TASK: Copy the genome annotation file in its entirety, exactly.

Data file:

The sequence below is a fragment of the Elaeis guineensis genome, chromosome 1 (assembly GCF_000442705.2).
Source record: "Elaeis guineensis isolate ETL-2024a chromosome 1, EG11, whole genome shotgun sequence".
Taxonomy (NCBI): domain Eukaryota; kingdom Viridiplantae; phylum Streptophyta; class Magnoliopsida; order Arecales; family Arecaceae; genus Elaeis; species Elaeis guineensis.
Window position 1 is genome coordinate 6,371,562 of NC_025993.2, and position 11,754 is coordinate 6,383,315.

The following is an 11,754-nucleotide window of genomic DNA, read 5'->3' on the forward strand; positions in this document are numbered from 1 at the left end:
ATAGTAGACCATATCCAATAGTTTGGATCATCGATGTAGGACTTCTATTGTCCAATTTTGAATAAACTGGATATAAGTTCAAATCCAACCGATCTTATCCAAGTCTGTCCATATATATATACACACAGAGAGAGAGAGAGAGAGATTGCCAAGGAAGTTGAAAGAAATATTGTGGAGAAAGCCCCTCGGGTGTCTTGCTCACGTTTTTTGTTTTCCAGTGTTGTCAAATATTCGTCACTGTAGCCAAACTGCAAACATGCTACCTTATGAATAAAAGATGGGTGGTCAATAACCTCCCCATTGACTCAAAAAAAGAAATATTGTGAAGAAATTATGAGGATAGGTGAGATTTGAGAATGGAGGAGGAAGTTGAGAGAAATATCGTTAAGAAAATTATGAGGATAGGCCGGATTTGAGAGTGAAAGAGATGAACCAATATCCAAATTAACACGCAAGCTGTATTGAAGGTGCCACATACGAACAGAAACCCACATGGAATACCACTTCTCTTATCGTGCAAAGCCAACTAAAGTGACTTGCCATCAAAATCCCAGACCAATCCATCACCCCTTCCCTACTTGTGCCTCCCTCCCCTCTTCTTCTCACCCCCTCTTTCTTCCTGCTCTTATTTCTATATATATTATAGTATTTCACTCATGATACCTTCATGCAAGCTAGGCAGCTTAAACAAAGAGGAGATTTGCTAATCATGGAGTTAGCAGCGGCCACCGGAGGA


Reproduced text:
The sequence below is a fragment of the Elaeis guineensis genome, chromosome 1 (assembly GCF_000442705.2).
Source record: "Elaeis guineensis isolate ETL-2024a chromosome 1, EG11, whole genome shotgun sequence".
Taxonomy (NCBI): domain Eukaryota; kingdom Viridiplantae; phylum Streptophyta; class Magnoliopsida; order Arecales; family Arecaceae; genus Elaeis; species Elaeis guineensis.
Window position 1 is genome coordinate 6,371,562 of NC_025993.2, and position 11,754 is coordinate 6,383,315.

The following is an 11,754-nucleotide window of genomic DNA, read 5'->3' on the forward strand; positions in this document are numbered from 1 at the left end:
ATAGTAGACCATATCCAATAGTTTGGATCATCGATGTAGGACTTCTATTGTCCAATTTTGAATAAACTGGATATAAGTTCAAATCCAACCGATCTTATCCAAGTCTGTCCATATATATATACACACAGAGAGAGAGAGAGAGAGATTGCCAAGGAAGTTGAAAGAAATATTGTGGAGAAAGCCCCTCGGGTGTCTTGCTCACGTTTTTTGTTTTCCAGTGTTGTCAAATATTCGTCACTGTAGCCAAACTGCAAACATGCTACCTTATGAATAAAAGATGGGTGGTCAATAACCTCCCCATTGACTCAAAAAAAGAAATATTGTGAAGAAATTATGAGGATAGGTGAGATTTGAGAATGGAGGAGGAAGTTGAGAGAAATATCGTTAAGAAAATTATGAGGATAGGCCGGATTTGAGAGTGAAAGAGATGAACCAATATCCAAATTAACACGCAAGCTGTATTGAAGGTGCCACATACGAACAGAAACCCACATGGAATACCACTTCTCTTATCGTGCAAAGCCAACTAAAGTGACTTGCCATCAAAATCCCAGACCAATCCATCACCCCTTCCCTACTTGTGCCTCCCTCCCCTCTTCTTCTCACCCCCTCTTTCTTCCTGCTCTTATTTCTATATATATTATAGTATTTCACTCATGATACCTTCATGCAAGCTAGGCAGCTTAAACAAAGAGGAGATTTGCTAATCATGGAGTTAGCAGCGGCCACCGGAGGA